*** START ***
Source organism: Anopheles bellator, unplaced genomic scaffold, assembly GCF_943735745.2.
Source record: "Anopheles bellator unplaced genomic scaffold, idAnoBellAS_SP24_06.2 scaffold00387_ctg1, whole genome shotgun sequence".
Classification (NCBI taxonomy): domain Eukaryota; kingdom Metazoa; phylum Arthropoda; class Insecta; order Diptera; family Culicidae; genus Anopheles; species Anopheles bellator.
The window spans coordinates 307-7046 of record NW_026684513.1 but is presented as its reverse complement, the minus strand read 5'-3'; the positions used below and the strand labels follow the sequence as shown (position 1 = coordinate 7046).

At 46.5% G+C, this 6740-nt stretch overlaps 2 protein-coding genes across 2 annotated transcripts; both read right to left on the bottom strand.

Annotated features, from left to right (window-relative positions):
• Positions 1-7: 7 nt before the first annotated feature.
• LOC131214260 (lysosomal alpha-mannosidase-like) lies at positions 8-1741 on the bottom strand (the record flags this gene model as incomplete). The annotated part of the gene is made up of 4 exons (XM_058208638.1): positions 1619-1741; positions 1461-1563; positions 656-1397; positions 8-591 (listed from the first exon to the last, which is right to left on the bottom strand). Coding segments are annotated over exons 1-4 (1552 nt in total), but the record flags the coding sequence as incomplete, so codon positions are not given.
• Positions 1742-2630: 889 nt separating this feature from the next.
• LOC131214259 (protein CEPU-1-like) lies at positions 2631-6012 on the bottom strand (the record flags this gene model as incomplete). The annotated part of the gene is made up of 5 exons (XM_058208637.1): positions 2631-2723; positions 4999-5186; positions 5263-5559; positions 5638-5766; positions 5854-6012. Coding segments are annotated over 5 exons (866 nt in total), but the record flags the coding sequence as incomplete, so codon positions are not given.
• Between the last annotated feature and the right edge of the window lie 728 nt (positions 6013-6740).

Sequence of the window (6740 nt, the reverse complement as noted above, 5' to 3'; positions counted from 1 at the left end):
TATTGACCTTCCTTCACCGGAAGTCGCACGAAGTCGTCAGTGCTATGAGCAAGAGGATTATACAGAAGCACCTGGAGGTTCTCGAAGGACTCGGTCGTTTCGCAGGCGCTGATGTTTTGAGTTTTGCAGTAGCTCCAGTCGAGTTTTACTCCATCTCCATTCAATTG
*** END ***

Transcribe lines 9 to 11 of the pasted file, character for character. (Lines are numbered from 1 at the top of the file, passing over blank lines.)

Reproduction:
• Positions 1742-2630: 889 nt separating this feature from the next.
• LOC131214259 (protein CEPU-1-like) lies at positions 2631-6012 on the bottom strand (the record flags this gene model as incomplete). The annotated part of the gene is made up of 5 exons (XM_058208637.1): positions 2631-2723; positions 4999-5186; positions 5263-5559; positions 5638-5766; positions 5854-6012. Coding segments are annotated over 5 exons (866 nt in total), but the record flags the coding sequence as incomplete, so codon positions are not given.
• Between the last annotated feature and the right edge of the window lie 728 nt (positions 6013-6740).